Public invited to share ideas on design of mental health crisis center

Construction equipment sits idle at the site of the former Lawrence VFW, 138 Alabama St., Monday, Feb. 1, 2016. Bert Nash Community Mental Health Center has designated the site as the home of a proposed Douglas County crisis intervention center.

Douglas County residents are invited Tuesday and Wednesday to share ideas about what they want in a mental health crisis intervention center.

Treanor Architects and Bert Nash Community Mental Health Center will be hosts Tuesday and Wednesday of a charrette, or stakeholders meeting, designed to gather community input on the design of a crisis intervention center.

The Douglas County Commission and Bert Nash support building a crisis center to fill a gap in the continuum of services to residents living with mental illness in the county. It would provide local overnight or extended care options for those in a mental health crisis.

In December, the County Commission and Bert Nash signed a memorandum of understanding that would have the county pay for the construction of a crisis center on land Bert Nash owns north of the Community Health Facility and adjacent to the Sandra J. Shaw Community Health Park. Last month, the County Commission awarded a contract to Treanor Architects to design the facility.

Jeff Lane, of Treanor Architects, said the charrette would start with a day of activities from noon to 7 p.m. Tuesday in conference rooms A, B and C on the second floor of the Bert Nash center, 200 Maine St. Mike Treanor, a principal with Treanor, and Bert Nash CEO David Johnson will kick off the charrette at noon with short presentations on the purpose of the crisis center.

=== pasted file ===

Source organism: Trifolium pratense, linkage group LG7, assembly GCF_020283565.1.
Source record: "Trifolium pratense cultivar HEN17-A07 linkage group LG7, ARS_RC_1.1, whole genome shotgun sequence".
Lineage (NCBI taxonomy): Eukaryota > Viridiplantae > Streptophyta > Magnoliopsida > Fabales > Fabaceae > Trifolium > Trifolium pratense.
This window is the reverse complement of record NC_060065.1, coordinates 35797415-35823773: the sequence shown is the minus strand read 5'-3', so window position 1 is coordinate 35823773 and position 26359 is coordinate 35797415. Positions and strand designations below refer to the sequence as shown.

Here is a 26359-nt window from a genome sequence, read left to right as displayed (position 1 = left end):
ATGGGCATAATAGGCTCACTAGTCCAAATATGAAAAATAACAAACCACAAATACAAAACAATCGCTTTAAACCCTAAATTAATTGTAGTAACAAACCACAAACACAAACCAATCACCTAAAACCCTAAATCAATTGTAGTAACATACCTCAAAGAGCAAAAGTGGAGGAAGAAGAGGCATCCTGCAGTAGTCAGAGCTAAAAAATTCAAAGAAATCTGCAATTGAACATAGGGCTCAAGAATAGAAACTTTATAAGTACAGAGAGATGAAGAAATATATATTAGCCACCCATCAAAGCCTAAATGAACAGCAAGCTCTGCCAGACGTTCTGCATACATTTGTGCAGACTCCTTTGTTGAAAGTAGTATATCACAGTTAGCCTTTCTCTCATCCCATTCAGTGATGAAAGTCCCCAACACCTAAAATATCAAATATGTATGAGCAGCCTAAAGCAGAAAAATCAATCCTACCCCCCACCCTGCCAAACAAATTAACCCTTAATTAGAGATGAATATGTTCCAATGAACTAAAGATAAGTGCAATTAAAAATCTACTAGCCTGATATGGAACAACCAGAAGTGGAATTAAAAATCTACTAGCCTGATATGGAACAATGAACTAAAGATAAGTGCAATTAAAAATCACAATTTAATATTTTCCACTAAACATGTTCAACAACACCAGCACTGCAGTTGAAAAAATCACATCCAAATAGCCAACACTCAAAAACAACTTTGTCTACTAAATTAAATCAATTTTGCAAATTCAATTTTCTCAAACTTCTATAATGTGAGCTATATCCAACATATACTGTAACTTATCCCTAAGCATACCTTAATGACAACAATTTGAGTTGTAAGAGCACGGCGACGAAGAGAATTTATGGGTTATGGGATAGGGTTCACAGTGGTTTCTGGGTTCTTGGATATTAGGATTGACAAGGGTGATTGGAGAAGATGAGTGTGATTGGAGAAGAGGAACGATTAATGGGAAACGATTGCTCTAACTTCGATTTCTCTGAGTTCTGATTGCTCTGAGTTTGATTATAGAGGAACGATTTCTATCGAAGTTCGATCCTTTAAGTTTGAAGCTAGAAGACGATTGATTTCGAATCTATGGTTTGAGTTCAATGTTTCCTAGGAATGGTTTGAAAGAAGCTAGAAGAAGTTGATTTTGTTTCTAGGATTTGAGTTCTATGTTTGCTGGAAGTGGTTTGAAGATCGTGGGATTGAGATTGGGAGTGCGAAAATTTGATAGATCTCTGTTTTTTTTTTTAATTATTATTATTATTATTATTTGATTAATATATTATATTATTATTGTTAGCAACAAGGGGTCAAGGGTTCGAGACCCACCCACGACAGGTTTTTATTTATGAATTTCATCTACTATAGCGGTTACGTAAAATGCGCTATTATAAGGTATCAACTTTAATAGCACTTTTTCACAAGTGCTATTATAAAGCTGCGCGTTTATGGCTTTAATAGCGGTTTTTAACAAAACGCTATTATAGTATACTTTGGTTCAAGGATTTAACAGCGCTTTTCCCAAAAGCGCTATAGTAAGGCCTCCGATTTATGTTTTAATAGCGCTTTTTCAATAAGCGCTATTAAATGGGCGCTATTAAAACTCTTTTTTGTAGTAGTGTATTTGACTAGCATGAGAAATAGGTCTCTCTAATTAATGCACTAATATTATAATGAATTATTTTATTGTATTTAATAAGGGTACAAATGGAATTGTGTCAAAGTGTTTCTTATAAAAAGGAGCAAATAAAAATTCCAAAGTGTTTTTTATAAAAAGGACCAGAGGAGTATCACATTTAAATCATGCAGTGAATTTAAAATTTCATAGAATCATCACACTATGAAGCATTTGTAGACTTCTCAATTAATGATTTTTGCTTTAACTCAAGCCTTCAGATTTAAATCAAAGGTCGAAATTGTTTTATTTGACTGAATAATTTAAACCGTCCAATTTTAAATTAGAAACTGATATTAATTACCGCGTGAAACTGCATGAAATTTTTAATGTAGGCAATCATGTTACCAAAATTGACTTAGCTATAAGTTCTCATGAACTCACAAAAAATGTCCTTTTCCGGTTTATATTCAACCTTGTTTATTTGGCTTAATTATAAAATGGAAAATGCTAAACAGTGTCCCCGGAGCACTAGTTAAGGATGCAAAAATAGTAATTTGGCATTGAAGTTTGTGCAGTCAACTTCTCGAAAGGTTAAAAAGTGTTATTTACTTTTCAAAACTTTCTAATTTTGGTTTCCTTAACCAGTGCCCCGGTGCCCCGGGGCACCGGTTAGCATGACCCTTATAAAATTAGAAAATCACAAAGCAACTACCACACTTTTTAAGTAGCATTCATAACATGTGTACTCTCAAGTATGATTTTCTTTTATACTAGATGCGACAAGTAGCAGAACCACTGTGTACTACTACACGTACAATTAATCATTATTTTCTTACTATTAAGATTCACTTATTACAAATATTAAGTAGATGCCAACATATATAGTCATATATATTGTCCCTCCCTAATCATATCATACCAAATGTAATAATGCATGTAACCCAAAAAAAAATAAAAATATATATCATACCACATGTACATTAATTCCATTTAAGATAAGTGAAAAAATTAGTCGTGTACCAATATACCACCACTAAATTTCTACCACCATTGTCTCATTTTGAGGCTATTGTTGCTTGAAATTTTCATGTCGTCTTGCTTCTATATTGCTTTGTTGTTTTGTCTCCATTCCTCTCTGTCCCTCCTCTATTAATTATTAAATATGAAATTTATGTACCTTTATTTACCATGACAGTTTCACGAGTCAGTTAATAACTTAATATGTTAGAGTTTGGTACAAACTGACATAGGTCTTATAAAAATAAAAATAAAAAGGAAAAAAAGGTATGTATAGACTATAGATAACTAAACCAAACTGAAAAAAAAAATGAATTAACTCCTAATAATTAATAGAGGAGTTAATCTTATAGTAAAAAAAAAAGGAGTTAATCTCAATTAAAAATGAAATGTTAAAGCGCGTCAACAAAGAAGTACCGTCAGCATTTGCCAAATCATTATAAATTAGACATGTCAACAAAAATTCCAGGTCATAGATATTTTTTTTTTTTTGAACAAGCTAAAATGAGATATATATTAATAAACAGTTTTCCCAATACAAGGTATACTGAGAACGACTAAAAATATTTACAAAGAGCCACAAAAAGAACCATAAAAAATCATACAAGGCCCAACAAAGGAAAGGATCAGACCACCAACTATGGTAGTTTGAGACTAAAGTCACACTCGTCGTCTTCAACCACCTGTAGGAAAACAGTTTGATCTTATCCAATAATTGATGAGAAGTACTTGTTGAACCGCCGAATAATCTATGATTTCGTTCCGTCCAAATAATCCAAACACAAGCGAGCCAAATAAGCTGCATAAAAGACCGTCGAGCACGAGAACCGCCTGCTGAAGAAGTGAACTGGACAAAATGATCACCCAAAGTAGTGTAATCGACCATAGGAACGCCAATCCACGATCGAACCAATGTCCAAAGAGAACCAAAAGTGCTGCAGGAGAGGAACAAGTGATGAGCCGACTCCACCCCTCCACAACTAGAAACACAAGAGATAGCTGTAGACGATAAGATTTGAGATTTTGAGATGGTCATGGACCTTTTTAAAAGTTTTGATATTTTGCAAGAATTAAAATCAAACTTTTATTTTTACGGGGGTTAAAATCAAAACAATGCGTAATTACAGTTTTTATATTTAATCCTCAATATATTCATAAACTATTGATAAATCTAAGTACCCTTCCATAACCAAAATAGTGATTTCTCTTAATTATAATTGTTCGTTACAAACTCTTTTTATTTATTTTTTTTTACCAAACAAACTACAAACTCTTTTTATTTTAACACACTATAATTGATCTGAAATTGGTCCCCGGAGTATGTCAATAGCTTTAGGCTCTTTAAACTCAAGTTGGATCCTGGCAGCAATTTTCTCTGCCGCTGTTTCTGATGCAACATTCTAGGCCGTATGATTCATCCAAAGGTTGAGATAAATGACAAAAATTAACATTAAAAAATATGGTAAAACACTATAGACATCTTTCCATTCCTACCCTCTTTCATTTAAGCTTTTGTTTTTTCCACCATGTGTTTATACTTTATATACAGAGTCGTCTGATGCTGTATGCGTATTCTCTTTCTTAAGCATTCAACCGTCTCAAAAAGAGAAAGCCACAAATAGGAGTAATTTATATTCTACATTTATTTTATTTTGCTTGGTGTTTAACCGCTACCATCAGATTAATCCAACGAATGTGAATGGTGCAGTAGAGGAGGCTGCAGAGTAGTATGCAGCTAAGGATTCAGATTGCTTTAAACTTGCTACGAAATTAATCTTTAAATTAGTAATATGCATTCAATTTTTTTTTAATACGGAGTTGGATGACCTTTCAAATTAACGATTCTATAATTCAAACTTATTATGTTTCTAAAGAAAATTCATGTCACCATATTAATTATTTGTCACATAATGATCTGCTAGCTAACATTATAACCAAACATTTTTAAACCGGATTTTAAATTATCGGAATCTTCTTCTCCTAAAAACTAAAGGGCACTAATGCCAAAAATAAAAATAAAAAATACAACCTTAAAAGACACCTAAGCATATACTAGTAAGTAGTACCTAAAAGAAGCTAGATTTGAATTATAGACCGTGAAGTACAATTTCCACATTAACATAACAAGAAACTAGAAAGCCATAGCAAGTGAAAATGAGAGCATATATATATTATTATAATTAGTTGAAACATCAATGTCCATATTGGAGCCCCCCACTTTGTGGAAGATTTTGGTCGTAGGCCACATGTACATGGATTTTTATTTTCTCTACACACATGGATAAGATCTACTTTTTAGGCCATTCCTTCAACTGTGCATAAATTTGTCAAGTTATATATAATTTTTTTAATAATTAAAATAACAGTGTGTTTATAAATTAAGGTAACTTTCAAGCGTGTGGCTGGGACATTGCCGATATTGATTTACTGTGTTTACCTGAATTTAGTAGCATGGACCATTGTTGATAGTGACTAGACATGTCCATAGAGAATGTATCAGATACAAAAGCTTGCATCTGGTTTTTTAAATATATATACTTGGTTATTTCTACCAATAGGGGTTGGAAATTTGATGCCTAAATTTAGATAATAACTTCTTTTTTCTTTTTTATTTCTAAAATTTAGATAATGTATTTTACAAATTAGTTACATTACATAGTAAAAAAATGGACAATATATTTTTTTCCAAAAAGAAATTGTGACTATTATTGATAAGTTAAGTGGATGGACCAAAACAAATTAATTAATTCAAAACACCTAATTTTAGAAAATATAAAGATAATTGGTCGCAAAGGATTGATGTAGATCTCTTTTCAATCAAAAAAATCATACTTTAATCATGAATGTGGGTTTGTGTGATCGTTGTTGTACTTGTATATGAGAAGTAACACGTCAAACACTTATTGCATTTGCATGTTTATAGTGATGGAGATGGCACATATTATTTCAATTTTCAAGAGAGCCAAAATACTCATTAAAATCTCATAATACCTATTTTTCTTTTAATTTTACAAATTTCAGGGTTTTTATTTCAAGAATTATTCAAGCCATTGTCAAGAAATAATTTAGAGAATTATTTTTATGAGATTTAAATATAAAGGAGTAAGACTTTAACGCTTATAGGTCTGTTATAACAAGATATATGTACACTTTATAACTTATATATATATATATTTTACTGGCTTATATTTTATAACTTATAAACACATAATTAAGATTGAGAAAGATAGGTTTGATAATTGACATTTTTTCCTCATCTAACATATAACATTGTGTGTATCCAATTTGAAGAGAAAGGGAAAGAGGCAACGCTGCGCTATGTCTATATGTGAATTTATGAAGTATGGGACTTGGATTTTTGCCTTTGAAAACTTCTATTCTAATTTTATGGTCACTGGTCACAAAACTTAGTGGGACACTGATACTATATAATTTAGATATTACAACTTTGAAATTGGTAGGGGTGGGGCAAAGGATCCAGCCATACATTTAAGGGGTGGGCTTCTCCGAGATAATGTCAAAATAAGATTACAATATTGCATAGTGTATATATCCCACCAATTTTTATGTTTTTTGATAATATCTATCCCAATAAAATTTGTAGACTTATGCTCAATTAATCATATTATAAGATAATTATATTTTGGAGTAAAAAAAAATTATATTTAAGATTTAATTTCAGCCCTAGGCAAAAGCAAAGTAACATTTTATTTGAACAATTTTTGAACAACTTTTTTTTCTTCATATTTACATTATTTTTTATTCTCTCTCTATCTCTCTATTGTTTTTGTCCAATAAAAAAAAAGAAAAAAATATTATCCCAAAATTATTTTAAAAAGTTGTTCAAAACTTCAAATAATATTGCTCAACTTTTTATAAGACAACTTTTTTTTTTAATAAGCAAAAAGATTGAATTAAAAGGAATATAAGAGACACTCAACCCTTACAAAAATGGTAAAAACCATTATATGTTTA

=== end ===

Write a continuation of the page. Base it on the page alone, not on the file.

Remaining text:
Visitors would then be invited to visit stations to share ideas on the crisis center’s design, Lane said. The stations would include drawing tables so that people can sketch out floor plans and computers on which they can select and print out features from other facilities or undertake online searches for such features. There also would be writing stations at which visitors can explain their ideas, he said.

Visitors also will be invited to share ideas about other uses at the crisis center’s Second Street site, such as a place to view the community health park’s lake, a soccer field or ball field, Lane said. Although how much property will be available has not been fully determined, there would be space for such applications, he said.

The charrette will conclude with a noon luncheon on Wednesday at the same Bert Nash conference rooms, Lane said. Community members are invited to join in the search for consensus on the crisis center’s design based on trends that emerged from ideas shared Tuesday.

The County Commission has entered into a memorandum of understanding with Bert Nash to fund construction of the crisis intervention center on the Second Street site that Bert Nash owns. No financing mechanism has yet been proposed, and a price tag for the facility hasn’t been determined. It has been proposed the crisis intervention center will be part of a package that includes an expansion of the Douglas County Jail. County officials have provided a rough estimate of $30 million for the jail expansion.